Another wide open area for XML-RPC right now is automated testing, something similar to Tim Bray's Atom Protocol Exerciser (APE) would be a good model to follow.

Outside the realm of coding there is also a need for detailed documentation on XML-RPC. There are subtle issues between blogging platforms and how they handle specific fields. The blog APIs themselves are often vague and unclear on how things work. Over time people have relearned over and over the specific details about how WordPress (and others) have addressed these issues. Having detailed and precise documentation on how WordPress implements and deals with blog APIs would benefit current and future XML-RPC clients and their authors.

Web Forums Export/Import Standard and Tools

Mentor: Sam Bauers

Author a standard for exporting user data and content in a common and extensible XML format. Create a suite of exporters and importers for the most common forum software available and a standalone validator for the format.

A nascent standard is documented here and an exporter already exists for bbPress. First focus would be on implementation within bbPress and then extending the format and tools to accommodate data created by plugins or that exists within other forum software.

WordPress Import/Export Tuning

Mentor: Lloyd Budd, Alex Shiels

Import and export are the two most important features of WordPress, and although very good could be even better by having rigerous automated testing for WXR format. The performance of importing a large blog should also be measured. Related work could be adding and updating other importers, implimenting WXR format versioning, documenting the code, and considering the open import/export bugs.

You may want to give some consideration to the idea of "chunked" exports and imports which would avoid problems on hosts with restrictive upload settings.

Trac Social Bug Tracking Development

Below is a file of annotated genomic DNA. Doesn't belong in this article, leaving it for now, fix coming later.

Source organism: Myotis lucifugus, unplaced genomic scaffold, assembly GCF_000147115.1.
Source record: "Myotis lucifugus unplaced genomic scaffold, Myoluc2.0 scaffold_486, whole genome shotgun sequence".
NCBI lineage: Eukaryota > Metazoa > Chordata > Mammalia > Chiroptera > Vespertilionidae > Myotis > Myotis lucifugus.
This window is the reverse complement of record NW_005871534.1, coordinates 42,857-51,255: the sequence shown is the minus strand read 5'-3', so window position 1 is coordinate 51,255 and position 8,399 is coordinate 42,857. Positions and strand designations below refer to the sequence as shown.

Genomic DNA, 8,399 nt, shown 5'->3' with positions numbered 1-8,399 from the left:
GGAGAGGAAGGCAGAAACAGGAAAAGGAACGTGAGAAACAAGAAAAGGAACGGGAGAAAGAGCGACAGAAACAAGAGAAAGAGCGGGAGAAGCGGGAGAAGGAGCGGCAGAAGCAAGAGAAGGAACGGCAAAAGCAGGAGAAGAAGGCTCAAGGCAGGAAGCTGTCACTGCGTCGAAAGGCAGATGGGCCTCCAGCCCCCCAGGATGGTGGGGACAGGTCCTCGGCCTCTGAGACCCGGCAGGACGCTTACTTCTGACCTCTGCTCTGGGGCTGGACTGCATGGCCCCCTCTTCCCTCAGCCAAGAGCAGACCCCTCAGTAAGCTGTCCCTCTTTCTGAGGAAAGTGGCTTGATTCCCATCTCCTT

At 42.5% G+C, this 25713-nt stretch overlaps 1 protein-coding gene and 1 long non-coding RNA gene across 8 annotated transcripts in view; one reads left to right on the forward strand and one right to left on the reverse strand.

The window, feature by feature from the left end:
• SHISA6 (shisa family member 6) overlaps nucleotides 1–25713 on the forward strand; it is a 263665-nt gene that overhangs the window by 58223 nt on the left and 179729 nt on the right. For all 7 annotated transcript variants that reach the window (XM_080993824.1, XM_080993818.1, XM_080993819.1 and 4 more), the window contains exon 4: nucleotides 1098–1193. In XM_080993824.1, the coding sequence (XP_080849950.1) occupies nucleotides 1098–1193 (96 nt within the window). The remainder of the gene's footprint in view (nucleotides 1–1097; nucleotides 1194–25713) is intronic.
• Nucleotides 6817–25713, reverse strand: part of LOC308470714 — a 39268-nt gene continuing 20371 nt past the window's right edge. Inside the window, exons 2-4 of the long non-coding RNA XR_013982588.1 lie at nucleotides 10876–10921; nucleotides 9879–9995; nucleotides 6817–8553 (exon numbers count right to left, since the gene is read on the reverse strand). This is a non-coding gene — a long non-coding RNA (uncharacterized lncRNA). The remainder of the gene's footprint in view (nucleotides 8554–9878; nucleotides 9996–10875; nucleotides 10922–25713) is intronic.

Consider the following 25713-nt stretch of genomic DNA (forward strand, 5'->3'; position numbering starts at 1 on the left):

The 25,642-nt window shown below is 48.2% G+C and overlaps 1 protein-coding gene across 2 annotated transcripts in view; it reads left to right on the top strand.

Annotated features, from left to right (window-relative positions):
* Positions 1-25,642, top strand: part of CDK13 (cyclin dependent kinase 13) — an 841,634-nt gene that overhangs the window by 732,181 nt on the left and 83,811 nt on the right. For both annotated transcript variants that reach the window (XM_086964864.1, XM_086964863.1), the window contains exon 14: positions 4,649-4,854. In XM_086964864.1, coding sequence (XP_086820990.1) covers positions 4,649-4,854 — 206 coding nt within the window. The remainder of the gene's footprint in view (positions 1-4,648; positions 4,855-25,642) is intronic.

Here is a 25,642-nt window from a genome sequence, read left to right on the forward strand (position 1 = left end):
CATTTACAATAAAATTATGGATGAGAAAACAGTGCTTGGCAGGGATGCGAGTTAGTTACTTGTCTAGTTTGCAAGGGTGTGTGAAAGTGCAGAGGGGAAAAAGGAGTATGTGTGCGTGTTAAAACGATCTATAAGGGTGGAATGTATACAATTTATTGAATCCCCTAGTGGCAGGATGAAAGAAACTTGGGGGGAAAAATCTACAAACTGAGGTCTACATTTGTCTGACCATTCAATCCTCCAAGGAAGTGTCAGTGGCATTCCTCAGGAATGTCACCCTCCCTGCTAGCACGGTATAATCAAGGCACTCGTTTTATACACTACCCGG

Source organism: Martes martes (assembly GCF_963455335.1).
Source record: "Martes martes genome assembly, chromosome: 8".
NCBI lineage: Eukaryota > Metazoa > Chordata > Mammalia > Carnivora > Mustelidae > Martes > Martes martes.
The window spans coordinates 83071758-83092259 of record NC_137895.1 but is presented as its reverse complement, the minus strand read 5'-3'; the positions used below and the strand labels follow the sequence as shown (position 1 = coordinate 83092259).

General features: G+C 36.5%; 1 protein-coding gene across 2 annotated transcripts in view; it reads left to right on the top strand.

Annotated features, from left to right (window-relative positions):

Mentor: Lloyd Budd

This is a project that doesn't involve WordPress code, but Trac is such an essential tool for WordPress participation. I thought to include this.

WordPress has a large number of "casual" contributors, people that contribute only a few bugs or fixes. These contributions are essential, and are the lungs if not the heart of WordPress. A fun way way for anyone to easily identify their contribution would be interesting.

Investigate what GNOME and Ubuntu (Launchpad.net) bug trackers include for "karma"-statistics testing and development ticket tracking. See what is available for Trac, which may be nothing, and work on a implementing a system similar to GNOME and Ubuntu's.

Although "Trac uses a minimalistic approach" a solution should be possible because of Trac's extensible architecture.

Integrated Caching Solutions

Mentor: Brian Layman, Mark Jaquith

Provide a streamlined and unified approach to HTML output caching in WordPress, respecting the built-in minimum requirements of WordPress 2.5 (PHP & MySQL versions etc.).

The caching solution must not *require* special server configuration, and should be built on top of WordPress's object cache structure (updated, if necessary) with configurable support for Memcached and other forms of caching.

The project should be developed as a core enhancement, but be able to be turned into a plugin if not accepted for core inclusion.

Timeline: UI choices defined, initial code framework complete, project decisions (cache scope?) by Midterm


  • XHTML validation framework, which helps ensure that all output of WP (including templates) produces valid HTML
  • Extending the search system to support more advanced search syntax, relevance, and external APIs like Google or Yahoo's.
  • Batch editing of post and attachment attributes such as categories, tags, author.

See Also

GSoC2007, GSoC2008, GSoC2009, GSoC2010, GSoC2011, GSoC2012